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String object

 
Fisher Daniel
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Hi all,
I take this from Valiveru's Home
Question 45.
How many String objects are created when we run the following code.
String s1,s2,s3,s4;
s1 = "Hello";
s2 = s1;
s3 = s2 + "Pal";
s4 = s3;
A.1
B.2
C.3
D.4
E.We can't say.
And the answer is C. Can you help me about it?
thanks
daniel
 
Manfred Leonhardt
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Hi Fisher,
The answer given is wrong! The correct answer should be B 2 new objects are created. I give you the following code as proof.

Regards,
Manfred.
 
Roopa Bagur
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Yeap..the answer is B. Here are some points to keep in mind.
1.when you do String s = "Hello"; //one object is created
2.when you do String s2 = s; //no object is created because the object from the string pool is referenced by s2
3.when you do String s3 = s+"Pal"; //one object is created because this is a new string (HelloPal).
4.Again when you do String s4 = s3; //no object is created because the object from the string pool is referenced.
I hope this explanation helps..
Roopa
Originally posted by Fisher Daniel:
Hi all,
I take this from Valiveru's Home
Question 45.
How many String objects are created when we run the following code.
String s1,s2,s3,s4;
s1 = "Hello";
s2 = s1;
s3 = s2 + "Pal";
s4 = s3;
A.1
B.2
C.3
D.4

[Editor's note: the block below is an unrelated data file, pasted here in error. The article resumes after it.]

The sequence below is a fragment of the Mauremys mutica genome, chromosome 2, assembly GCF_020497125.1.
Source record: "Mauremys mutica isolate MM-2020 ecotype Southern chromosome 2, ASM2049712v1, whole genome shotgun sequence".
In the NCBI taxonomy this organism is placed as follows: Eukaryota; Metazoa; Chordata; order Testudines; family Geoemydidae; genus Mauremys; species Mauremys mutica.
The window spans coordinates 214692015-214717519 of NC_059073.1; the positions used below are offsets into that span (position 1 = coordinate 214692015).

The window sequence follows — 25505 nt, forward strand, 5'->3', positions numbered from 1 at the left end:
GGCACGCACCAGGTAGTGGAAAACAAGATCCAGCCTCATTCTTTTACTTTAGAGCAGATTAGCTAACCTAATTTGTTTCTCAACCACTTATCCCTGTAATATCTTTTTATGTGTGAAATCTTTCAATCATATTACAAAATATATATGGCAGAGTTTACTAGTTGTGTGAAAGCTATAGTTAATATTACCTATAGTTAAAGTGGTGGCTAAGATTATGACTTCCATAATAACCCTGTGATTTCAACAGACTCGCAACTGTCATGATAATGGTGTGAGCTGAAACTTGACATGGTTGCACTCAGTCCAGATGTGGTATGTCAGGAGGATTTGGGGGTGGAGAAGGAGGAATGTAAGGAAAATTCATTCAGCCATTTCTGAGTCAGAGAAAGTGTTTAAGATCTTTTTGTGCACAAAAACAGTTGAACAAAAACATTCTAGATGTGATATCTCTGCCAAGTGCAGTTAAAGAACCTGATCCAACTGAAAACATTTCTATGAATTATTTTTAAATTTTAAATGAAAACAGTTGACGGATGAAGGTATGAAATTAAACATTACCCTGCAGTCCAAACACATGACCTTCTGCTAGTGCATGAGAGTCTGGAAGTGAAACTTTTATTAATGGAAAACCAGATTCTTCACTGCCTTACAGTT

E.We can't say.
And the answer is C. Can you help me about it?
thanks
daniel

 
Jose Botella
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I still think the answer is three.
The question is how many objects are created, not how many objects are created and assigned to a variable.
"s3 = s2 + "Pal";"
here I think the JVM creates and intern a String object for Pal literal as previously did for Hello.
The code only compares variables. The Pal string resides in the String pool without any other reference pointing it.
 
Valentin Crettaz
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Nice touch Jose, I think you're right...
"Hello", "Pal" and "HelloPal" will be created and interned !
Val
 
David Weitzman
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Maybe this is starting to get a bit too theoretical, but since it doesn't actually matter how many strings are created, can't an optimizer interfere?
What if
String s1,s2,s3,s4;
s1 = "Hello";
s2 = s1;
s3 = s2 + "Pal";
s4 = s3;
was changed at compile time to
String s1,s2,s3,s4;
s1 = "Hello";
s2 = "Hello";
s3 = "HelloPal";
s4 = "HelloPal";
I don't know any rule that would prevent this. Do you?
 
Raj Shah
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Posts: 14
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Hi there, while you all are at String literals, could somebody let me know for sure whether the String literals in the pool maintained by the class are eligible for garbage collection or not? assuming that there is no other reference existing. I read in one of the sessions here that they are Neither eligible for gc Nor garbage collected in any circumstances till the class remains loaded in the jvm. But the Exam questions on no. of objects eligible for gc normally counts such literals as well. Please answer. Thanks, Raj Shah
 
Jose Botella
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Which class needs to be downloaded for the interned strings being g.c.ed? if we knew we could give it a try.
This implies that the string pool is asociated with a specific class?
Maybe the string pool is referred to for the whole duration of the program.
I have no read the whole JLS yet but I don't think the real exam ask questions about g.c.ing string literals.
 
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